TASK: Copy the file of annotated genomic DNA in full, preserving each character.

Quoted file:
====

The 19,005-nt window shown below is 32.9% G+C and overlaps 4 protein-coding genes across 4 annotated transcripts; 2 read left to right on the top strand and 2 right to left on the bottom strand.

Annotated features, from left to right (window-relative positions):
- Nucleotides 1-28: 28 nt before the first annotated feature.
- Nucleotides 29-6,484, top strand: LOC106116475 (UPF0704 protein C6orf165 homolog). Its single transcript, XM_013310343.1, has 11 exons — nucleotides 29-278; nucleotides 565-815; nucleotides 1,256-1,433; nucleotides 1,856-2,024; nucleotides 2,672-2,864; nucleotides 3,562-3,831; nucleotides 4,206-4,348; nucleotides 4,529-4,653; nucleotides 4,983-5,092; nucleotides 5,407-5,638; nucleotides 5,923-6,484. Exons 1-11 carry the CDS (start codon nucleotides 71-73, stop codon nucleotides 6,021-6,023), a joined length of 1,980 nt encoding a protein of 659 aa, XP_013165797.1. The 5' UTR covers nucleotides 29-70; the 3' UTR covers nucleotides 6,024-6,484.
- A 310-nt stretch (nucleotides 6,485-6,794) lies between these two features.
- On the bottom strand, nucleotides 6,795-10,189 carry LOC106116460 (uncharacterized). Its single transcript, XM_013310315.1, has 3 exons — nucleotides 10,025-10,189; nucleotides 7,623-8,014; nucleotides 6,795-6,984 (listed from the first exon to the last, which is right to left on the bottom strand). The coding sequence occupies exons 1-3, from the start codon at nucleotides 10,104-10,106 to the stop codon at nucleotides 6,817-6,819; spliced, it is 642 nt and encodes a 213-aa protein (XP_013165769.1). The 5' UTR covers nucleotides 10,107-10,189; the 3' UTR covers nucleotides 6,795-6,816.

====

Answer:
The 19,005-nt window shown below is 32.9% G+C and overlaps 4 protein-coding genes across 4 annotated transcripts; 2 read left to right on the top strand and 2 right to left on the bottom strand.

Annotated features, from left to right (window-relative positions):
- Nucleotides 1-28: 28 nt before the first annotated feature.
- Nucleotides 29-6,484, top strand: LOC106116475 (UPF0704 protein C6orf165 homolog). Its single transcript, XM_013310343.1, has 11 exons — nucleotides 29-278; nucleotides 565-815; nucleotides 1,256-1,433; nucleotides 1,856-2,024; nucleotides 2,672-2,864; nucleotides 3,562-3,831; nucleotides 4,206-4,348; nucleotides 4,529-4,653; nucleotides 4,983-5,092; nucleotides 5,407-5,638; nucleotides 5,923-6,484. Exons 1-11 carry the CDS (start codon nucleotides 71-73, stop codon nucleotides 6,021-6,023), a joined length of 1,980 nt encoding a protein of 659 aa, XP_013165797.1. The 5' UTR covers nucleotides 29-70; the 3' UTR covers nucleotides 6,024-6,484.
- A 310-nt stretch (nucleotides 6,485-6,794) lies between these two features.
- On the bottom strand, nucleotides 6,795-10,189 carry LOC106116460 (uncharacterized). Its single transcript, XM_013310315.1, has 3 exons — nucleotides 10,025-10,189; nucleotides 7,623-8,014; nucleotides 6,795-6,984 (listed from the first exon to the last, which is right to left on the bottom strand). The coding sequence occupies exons 1-3, from the start codon at nucleotides 10,104-10,106 to the stop codon at nucleotides 6,817-6,819; spliced, it is 642 nt and encodes a 213-aa protein (XP_013165769.1). The 5' UTR covers nucleotides 10,107-10,189; the 3' UTR covers nucleotides 6,795-6,816.